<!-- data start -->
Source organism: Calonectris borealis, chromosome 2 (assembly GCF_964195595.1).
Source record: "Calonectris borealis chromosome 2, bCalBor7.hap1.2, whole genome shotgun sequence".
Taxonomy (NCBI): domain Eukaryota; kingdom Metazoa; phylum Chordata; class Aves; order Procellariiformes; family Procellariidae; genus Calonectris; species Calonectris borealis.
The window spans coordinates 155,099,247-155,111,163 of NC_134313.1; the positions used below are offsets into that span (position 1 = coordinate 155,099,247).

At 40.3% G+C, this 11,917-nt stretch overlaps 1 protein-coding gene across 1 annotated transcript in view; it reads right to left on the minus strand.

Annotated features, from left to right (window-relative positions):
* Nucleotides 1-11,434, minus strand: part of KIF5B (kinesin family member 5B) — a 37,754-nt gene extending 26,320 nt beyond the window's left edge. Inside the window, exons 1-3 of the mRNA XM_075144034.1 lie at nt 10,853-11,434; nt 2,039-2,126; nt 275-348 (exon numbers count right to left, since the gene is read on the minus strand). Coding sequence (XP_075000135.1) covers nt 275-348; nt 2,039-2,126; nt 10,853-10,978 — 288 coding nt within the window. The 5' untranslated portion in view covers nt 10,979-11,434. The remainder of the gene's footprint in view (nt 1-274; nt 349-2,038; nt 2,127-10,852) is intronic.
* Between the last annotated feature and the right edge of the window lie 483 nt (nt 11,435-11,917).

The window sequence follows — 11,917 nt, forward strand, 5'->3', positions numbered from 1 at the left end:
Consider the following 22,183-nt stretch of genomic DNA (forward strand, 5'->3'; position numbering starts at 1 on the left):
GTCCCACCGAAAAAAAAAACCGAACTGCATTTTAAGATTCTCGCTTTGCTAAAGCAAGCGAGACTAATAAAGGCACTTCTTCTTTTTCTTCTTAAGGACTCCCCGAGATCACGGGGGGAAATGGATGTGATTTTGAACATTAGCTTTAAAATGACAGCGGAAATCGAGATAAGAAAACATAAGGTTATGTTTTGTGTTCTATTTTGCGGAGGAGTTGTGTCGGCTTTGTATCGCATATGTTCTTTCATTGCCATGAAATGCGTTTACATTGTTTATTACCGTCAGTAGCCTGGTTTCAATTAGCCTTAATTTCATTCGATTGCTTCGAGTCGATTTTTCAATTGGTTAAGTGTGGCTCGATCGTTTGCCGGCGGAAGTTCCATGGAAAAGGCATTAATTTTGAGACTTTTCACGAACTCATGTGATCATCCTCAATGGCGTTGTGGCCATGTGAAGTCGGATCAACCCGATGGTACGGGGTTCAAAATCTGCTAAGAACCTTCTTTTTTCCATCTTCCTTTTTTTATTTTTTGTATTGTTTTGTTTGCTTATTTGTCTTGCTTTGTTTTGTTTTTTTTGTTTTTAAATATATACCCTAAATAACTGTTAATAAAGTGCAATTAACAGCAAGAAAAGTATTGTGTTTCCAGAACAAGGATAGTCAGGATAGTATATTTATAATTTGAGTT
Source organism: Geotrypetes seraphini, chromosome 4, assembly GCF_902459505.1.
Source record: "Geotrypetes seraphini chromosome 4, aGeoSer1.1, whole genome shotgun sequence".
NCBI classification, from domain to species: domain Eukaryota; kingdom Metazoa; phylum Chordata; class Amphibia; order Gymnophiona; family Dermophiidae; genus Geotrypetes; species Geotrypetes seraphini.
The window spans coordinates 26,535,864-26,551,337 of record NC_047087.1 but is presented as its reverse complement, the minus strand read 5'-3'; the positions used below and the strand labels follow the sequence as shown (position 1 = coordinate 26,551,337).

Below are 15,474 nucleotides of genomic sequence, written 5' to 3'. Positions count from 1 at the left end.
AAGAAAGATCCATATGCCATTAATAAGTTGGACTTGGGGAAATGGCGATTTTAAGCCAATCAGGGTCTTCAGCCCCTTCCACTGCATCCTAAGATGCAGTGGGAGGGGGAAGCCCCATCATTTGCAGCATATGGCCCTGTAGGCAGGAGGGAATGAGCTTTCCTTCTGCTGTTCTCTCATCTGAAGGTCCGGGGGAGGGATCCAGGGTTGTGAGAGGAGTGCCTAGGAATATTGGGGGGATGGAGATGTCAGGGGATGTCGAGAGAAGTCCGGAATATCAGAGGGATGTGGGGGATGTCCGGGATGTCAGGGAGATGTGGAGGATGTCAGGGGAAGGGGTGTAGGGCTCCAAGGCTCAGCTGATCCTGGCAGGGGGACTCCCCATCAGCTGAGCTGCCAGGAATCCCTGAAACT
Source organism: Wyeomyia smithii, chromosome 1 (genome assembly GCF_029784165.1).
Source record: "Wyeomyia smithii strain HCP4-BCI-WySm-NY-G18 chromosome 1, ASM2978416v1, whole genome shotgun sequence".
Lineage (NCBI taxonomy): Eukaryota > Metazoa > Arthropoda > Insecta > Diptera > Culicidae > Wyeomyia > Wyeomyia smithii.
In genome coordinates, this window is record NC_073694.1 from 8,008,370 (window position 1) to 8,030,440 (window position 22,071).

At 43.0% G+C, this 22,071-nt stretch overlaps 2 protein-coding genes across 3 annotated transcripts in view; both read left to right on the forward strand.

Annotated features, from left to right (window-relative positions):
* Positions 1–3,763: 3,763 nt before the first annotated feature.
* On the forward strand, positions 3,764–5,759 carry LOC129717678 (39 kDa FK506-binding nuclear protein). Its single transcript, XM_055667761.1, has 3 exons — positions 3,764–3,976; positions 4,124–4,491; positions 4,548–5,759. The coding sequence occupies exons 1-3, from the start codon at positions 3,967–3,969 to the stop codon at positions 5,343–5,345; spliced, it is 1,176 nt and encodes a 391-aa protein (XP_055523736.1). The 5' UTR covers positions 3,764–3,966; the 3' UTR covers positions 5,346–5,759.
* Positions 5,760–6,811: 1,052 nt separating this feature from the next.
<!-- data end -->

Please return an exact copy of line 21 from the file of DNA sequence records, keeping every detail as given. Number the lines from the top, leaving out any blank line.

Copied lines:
In genome coordinates, this window is record NC_073694.1 from 8,008,370 (window position 1) to 8,030,440 (window position 22,071).